Thursday, November 29, 2012



HP ENVY dv7 17.3" Core i7 750GB HDD NotebookToday I decided to give Spinnaker a workout—both by writing my backlog of blogs—and by doing as much of my normal work on it as possible. It is my experience that you can only really assess a computer by using it operationally. Pecking away at a keyboard in a showroom doesn’t really cut it as far as I am concerned.

The dreaded Delete key was a feature once again—so I will just have to retrain my muscle memory. That apart, I am essentially very pleased with my HP ENVY dv7 (Spinnaker) except for two observations:

  • The keyboard leaves something to be desired—though I am sure I will get used to it.
  • The screen—while quite adequate for my current purposes—seems to darken the colors compared to other screens.

Set against the power and speed, these are small issues.

I loaded up Windows Live Writer today. This is part of Windows Essentials and was prone to crash when I used it on my previous machine—probably because it ran out of resources. This time I downloaded an upgrade and it worked perfectly. It is a program I like a great deal because it works pretty much like a word-processor; and yet you can edit HTML if so included—and the Preview Mode is excellent. In short, it makes blogging much easier and faster. Apparently, it works better still for WordPress—which I really should be using instead of Blogger—but I have no complaints.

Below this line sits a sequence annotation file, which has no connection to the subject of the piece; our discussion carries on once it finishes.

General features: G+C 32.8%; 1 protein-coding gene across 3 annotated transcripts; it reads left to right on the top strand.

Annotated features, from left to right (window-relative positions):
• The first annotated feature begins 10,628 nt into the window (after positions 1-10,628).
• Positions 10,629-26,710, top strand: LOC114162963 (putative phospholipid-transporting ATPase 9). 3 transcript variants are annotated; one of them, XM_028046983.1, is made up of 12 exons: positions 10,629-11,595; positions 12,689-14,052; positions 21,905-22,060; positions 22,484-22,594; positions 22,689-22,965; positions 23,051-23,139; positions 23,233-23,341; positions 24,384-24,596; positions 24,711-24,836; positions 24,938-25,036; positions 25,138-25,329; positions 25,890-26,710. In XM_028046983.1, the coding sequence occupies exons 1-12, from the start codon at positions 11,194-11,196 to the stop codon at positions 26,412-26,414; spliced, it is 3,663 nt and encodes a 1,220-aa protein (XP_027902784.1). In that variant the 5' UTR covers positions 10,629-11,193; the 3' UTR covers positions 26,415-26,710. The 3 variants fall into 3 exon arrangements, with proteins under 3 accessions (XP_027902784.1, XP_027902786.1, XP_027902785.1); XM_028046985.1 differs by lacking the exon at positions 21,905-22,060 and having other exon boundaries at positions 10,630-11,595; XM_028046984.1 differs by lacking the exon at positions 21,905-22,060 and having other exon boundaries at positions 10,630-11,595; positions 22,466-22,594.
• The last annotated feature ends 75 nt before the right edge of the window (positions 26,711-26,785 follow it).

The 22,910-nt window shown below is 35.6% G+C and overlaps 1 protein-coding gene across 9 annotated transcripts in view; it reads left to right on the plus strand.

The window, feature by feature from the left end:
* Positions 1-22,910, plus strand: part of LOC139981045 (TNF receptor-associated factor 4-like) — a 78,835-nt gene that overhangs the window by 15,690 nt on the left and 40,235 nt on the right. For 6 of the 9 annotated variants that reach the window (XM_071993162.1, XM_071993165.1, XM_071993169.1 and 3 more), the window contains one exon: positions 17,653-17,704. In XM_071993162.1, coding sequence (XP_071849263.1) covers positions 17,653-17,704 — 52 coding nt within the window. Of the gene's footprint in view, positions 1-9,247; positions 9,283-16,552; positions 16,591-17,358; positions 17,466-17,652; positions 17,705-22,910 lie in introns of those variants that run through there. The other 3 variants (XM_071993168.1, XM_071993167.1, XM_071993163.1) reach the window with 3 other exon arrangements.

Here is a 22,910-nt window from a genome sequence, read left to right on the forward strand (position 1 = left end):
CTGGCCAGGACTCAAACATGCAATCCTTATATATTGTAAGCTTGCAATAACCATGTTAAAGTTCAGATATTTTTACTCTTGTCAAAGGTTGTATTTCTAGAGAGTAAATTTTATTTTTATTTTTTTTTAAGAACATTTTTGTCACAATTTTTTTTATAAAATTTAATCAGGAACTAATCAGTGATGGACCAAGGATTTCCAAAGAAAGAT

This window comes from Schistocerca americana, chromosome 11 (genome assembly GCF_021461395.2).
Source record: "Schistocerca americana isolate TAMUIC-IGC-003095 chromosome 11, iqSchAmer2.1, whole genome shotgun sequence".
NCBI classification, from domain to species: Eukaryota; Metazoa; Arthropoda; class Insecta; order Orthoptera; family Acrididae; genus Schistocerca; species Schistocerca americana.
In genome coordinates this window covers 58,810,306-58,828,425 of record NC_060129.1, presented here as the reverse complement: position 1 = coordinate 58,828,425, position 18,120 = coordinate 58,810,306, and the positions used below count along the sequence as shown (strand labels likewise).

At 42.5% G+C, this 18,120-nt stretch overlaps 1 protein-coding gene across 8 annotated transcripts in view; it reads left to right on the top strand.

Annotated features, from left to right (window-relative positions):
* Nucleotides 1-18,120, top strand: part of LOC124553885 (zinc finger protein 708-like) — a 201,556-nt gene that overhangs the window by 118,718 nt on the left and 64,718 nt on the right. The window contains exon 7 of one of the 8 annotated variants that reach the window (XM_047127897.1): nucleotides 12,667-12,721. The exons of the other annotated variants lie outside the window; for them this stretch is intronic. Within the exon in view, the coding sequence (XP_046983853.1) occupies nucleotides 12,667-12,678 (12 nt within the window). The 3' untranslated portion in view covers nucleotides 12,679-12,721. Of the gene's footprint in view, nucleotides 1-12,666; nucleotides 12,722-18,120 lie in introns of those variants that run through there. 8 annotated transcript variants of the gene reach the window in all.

Tomorrow, I intend to partition Spinnaker’s hard drive and start copying data across. I normally keep my data away from programs on its own partition. Better housekeeping apparently.

After that, apart from a lot of learning and tidying up, I should be operational again, and hopefully can think rather more about writing and publishing than computers. Nonetheless, I am glad I have spent the time I have trying to reach a certain minimum level of computer competence; or I’d be rather helpless. A writer really should have a working knowledge of the tools of his trade. Mine has been hard won, let me tell you. It is one thing to work in an area which you love, and where it appears you have some natural talent—such as writing. It takes pure willpower to work on something for which you have neither natural aptitude nor intrinsic interest. But it was, and remains, necessary—and I wish I had adopted such a pro-active approach much sooner.

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